III. THIS WILL LEAD ME TO SAY A FEW WORDS ABOUT HIS PRESENT EXALTATION. Now this present exaltation, I am told, is "at the right hand of the Majesty on high," where He is enthroned in glory.

(J. Irons, M. A.)

Alexander, Barabbas, Elias, Elijah, James, Jesus, Joseph, Joses, Mary, Pilate, Rufus, Salome, Simon
Arimathea, Cyrene, Galilee, Golgotha, Jerusalem, Place of the Skull
Arrayed, Bind, Cloak, Clothe, Clothed, Crimson, Crown, Dressed, Placed, Plaited, Plaiting, Platted, Platting, Purple, Robe, Round, Thorns, Thorny, Twigs, Twisted, Twisting, Weaving, Wreath
1. Jesus brought bound, and accused before Pilate.
6. Upon the clamor of the people, the murderer Barabbas is released,
12. and Jesus delivered up to be crucified.
16. He is crowned with thorns, spit on, and mocked;
21. faints in bearing his cross;
27. hangs between two thieves;
29. suffers the triumphing reproaches of the crowd;
39. but is confessed by the centurion to be the Son of God;
42. and is honorably buried by Joseph.

Dictionary of Bible Themes
Mark 15:17

     4807   colours
     4808   crimson
     5145   clothing
     5177   robes
     5280   crown

Mark 15:5-20

     2585   Christ, trial

Mark 15:9-20

     5838   disrespect

Mark 15:11-20

     2545   Christ, opposition to

Mark 15:15-19

     2570   Christ, suffering

Mark 15:15-20

     5824   cruelty, examples
     8797   persecution, attitudes

Mark 15:16-18

     4520   thorns

Mark 15:16-20

     2312   Christ, as king
     5584   torture

Mark 15:17-19

     2036   Christ, humility
     5356   irony
     7110   body of Christ

Mark 15:17-20

     2315   Christ, as Lamb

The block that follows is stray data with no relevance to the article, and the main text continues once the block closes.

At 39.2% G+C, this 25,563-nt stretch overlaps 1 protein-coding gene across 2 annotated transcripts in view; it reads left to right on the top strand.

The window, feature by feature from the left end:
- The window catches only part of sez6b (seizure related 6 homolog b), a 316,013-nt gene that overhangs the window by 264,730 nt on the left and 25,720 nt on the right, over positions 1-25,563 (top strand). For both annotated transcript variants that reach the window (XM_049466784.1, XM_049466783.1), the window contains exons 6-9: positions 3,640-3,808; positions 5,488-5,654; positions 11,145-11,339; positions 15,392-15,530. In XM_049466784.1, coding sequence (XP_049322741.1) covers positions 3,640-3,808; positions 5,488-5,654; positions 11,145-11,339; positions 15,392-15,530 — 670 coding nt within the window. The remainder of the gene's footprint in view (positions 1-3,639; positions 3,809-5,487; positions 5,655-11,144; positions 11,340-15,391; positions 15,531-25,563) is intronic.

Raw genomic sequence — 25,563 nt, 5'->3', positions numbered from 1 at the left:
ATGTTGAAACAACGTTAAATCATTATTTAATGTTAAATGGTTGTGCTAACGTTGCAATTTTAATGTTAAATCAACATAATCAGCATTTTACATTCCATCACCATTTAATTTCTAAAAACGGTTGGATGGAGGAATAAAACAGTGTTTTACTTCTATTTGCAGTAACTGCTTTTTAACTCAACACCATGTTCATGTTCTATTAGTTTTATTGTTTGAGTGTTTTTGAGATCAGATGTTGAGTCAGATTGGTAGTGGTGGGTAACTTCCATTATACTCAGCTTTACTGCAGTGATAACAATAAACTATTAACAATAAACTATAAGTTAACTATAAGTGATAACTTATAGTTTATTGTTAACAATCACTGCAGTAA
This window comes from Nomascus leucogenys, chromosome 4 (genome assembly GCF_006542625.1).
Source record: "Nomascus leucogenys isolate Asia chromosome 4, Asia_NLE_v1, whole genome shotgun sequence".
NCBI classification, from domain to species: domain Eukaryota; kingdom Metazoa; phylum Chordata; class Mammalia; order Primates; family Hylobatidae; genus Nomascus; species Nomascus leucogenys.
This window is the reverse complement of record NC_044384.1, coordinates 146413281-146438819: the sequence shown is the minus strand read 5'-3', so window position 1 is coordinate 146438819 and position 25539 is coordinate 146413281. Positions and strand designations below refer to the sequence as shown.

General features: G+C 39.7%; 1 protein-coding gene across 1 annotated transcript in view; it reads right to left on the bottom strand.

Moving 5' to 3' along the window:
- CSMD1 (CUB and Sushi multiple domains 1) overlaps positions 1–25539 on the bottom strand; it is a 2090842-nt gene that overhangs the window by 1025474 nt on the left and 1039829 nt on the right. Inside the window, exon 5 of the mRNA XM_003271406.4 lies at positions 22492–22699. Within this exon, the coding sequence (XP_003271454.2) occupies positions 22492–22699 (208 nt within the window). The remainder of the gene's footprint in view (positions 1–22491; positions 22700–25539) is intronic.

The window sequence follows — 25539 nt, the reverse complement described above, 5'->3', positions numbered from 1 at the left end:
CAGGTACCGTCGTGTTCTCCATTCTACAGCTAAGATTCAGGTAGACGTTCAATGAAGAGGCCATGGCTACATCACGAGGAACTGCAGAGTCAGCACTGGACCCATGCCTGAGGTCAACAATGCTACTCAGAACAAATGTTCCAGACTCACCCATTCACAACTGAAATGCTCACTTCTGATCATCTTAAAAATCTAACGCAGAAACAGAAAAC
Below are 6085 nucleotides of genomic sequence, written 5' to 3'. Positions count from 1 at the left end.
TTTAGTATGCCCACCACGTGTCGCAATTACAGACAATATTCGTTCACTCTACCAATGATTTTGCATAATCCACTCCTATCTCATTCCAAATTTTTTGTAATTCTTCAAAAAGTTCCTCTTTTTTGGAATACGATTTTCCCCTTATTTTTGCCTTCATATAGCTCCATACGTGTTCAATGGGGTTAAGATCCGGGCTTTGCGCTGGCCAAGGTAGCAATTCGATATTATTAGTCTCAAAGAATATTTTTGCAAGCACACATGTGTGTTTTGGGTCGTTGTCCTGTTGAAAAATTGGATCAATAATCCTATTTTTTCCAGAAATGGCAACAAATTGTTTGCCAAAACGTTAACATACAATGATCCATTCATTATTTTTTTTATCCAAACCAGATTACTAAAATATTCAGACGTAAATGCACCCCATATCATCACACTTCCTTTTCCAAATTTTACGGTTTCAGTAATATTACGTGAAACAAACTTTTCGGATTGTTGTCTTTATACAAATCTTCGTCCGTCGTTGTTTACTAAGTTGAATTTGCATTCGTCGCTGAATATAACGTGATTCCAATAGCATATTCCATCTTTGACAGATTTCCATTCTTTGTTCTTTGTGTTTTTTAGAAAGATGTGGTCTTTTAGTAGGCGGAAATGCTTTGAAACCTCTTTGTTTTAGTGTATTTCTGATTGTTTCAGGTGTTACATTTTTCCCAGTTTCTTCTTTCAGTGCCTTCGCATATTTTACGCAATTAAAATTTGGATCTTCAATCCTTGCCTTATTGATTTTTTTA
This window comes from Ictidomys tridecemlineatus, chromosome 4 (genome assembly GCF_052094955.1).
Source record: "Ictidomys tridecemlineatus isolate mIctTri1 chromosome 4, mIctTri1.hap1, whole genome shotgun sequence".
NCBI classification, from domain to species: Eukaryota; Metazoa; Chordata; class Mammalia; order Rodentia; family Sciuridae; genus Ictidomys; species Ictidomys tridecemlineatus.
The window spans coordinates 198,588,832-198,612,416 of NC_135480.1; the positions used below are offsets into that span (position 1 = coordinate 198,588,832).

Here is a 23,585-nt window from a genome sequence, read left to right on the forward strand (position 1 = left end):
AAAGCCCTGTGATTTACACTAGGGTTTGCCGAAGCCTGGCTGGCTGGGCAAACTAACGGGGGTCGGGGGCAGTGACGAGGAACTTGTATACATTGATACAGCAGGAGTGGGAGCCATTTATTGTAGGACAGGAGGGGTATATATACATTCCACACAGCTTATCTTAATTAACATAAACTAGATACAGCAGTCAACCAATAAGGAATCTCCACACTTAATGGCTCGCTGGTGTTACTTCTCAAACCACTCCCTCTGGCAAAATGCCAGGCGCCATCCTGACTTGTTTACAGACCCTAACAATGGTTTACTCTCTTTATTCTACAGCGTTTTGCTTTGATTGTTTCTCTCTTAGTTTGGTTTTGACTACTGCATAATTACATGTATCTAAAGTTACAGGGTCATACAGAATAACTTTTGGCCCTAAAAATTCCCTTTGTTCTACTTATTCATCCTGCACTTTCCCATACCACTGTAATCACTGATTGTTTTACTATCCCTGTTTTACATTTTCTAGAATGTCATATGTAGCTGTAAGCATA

Simon the Cyrenian
'And they compel one Simon, a Cyrenian, who passed by, coming out of the country, the father of Alexander and Rufus, to bear His Cross.'--Mark xv. 21. How little these soldiers knew that they were making this man immortal! What a strange fate that is which has befallen chose persons in the Gospel narrative, who for an instant came into contact with Jesus Christ. Like ships passing athwart the white ghostlike splendour of moonlight on the sea, they gleam silvery pure for a moment as they cross its
Alexander Maclaren—Expositions of Holy Scripture

Christ and Pilate: the True King and his Counterfeit
'And straightway in the morning the chief priests held a consultation with the elders and scribes and the whole council, and bound Jesus, and carried Him away, and delivered Him to Pilate. 2. And Pilate asked Him, Art Thou the King of the Jews? And He answering said unto him, Thou sayest it. 3. And the chief priests accused Him of many things: but He answered nothing. 4. And Pilate asked Him again, saying, Answerest Thou nothing? behold how many things they witness against Thee. 6. But Jesus yet
Alexander Maclaren—Expositions of Holy Scripture

The Death which Gives Life
'And they compel one Simon a Cyrenian, who passed by, coming out of the country, the father of Alexander and Rufus, to bear His cross. 22. And they bring Him unto the place Golgotha, which is, being interpreted, The place of a skull. 23. And they gave Him to drink wine mingled with myrrh: but He received it not. 24. And when they had crucified Him, they parted His garments, casting lots upon them, what every man should take. 25. And it was the third hour, and they crucified Him. 26. And the superscription
Alexander Maclaren—Expositions of Holy Scripture

The Dying Saviour Our Example.
(On Good Friday.) TEXT: MARK xv. 34-41. HEAVENLY Father! On all who are assembling to day to commemorate the death of the Holy One, in whom Thou wast well pleased, look graciously down! Let not one go away from the cross of Thy Well-beloved without exclaiming, with new, living faith, Truly this was the Son of God! Let not one wipe away his tears of emotion until the heartfelt desire has taken possession of him that his end may be like that of this righteous One! Let not the feeling of holy reverence